Bush unveils new climate change plan

WASHINGTON - US President George W. Bush said Thursday he would urge major industrialized nations at a summit next week to join a new global framework for fighting climate change after the Kyoto Protocol lapses.

"The United States will work with other nations to establish a new framework on greenhouse gas emissions for when the Kyoto Protocol expires in 2012," he said in a speech laying out his agenda for the June 6-8 G8 summit in Germany.

"My proposal is this: By the end of next year, America and other nations will set a long-term global goal for reducing greenhouse gases" in consultation with major greenhouse gas-producing nations, including fast-growing India and China, and industry leaders, over the next 18 months, Bush said.

Countries would also set "mid-term national targets and programs" depending on "their own mix of energy sources and future energy needs," he said, adding that there would be a "strong and transparent" method to assess progress.

"It's important to assure that we get results," said Bush, who made the initiative a key goal of his talks next week with leaders from Europe, where critics have accused Washington of dragging its feet on climate change.

The US president said he would push G8 leaders to boost investment in research and development of environment-friendly technologies and help poor countries acquire such cutting-edge science.

"We're also going to work to conclude talks with other nations on eliminating tariffs and other barriers to clean energy technologies and services by the end of this year," he said.

"If you're truly committed to helping the environment, nations need to get rid of their tariffs, need to get rid of those barriers that prevent new technologies from coming into their countries," he said.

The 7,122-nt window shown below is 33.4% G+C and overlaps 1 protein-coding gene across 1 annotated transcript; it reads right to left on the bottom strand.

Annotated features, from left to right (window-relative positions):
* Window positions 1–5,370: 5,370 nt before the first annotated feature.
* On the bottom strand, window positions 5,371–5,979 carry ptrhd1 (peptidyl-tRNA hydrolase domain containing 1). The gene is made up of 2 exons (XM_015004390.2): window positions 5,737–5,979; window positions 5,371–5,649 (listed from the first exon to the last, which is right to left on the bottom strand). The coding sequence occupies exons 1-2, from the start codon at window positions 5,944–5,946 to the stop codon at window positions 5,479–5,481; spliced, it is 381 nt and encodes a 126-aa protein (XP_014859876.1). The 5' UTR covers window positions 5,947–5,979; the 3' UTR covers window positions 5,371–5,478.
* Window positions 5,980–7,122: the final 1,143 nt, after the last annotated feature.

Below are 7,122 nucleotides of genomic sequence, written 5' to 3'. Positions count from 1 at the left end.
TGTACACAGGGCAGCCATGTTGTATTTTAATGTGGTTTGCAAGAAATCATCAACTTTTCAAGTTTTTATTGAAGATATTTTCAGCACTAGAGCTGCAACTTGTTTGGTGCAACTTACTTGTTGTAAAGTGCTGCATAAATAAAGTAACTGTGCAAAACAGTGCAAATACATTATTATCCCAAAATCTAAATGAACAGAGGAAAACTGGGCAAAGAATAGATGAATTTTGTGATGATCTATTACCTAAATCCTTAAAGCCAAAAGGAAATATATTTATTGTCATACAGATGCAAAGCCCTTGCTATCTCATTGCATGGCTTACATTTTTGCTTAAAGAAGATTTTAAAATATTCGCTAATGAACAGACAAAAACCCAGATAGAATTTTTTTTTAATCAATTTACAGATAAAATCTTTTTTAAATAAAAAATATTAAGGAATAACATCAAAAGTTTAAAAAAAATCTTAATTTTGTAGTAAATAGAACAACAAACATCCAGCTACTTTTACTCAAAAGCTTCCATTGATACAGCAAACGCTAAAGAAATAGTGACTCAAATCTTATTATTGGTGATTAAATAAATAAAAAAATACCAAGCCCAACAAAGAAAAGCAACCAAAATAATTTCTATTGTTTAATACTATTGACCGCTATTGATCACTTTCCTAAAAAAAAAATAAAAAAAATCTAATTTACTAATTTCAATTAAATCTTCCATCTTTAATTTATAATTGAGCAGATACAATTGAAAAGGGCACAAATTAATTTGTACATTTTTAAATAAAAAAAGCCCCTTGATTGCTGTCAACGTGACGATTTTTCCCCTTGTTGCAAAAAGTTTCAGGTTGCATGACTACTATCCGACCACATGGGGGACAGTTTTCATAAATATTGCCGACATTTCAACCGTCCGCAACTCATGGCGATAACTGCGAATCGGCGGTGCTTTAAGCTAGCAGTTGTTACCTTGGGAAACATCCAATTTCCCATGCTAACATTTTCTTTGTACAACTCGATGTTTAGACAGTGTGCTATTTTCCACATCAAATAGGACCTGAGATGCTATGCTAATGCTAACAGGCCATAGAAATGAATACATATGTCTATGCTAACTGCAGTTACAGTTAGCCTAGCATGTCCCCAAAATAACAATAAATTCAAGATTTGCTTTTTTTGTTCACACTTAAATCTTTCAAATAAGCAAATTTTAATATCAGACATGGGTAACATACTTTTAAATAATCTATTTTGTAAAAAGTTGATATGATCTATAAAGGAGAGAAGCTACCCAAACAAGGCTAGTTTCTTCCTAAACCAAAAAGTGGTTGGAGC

"We'll help the world's poorest nations reduce emissions by giving them government-developed technologies at low cost or in some case no cost at all," said Bush.

The US proposal risks worsening a row with Germany, the current G8 president, which is seeking a strong resolution on fighting climate change at the summit and wants to bring as many nations as possible to the table.

Greenpeace spokesman Joerg Feddern criticized recent media reports on the US proposal as an attempt to undermine the United Nations' Kyoto process with its mandatory restrictions on greenhouse gas emissions.

"This is fatal for climate protection," Feddern told AFP.

Under the Kyoto Procotol, 35 industrialized nations that have signed and ratified the pact are required to make targeted cuts in emissions of greenhouse gases, including carbon dioxide (CO2).

The United States, the world's number one emitter of greenhouse gases, has refused to ratify the protocol and abide by the Kyoto process.

China and India's status as developing nations exempts them from mandatory targets on greenhouse gas output, though they are fast becoming big emitters of greenhouse gases as they burn oil, gas and coal to power their economies.

The US administration has cited this as a reason for not submitting the protocol for ratification by the Senate.

This week China and India both signalled that they were not ready to accept binding targets on cutting emissions in the post-Kyoto era either.

UN negotiations on a new protocol on climate change will begin in earnest at a conference in Bali in December.

Washington strongly objects to a draft declaration on climate change that Chancellor Angela Merkel wants world leaders to adopt at the Group of Eight summit in Heiligendamm in northern Germany.

The text calls for a commitment to cutting global greenhouse gas emissions to 50 percent below 1990 levels by 2050 and limiting the worldwide temperature rise this century to two degrees Celsius (3.6 degrees Fahrenheit).

05/31/2007 15:47 GMT

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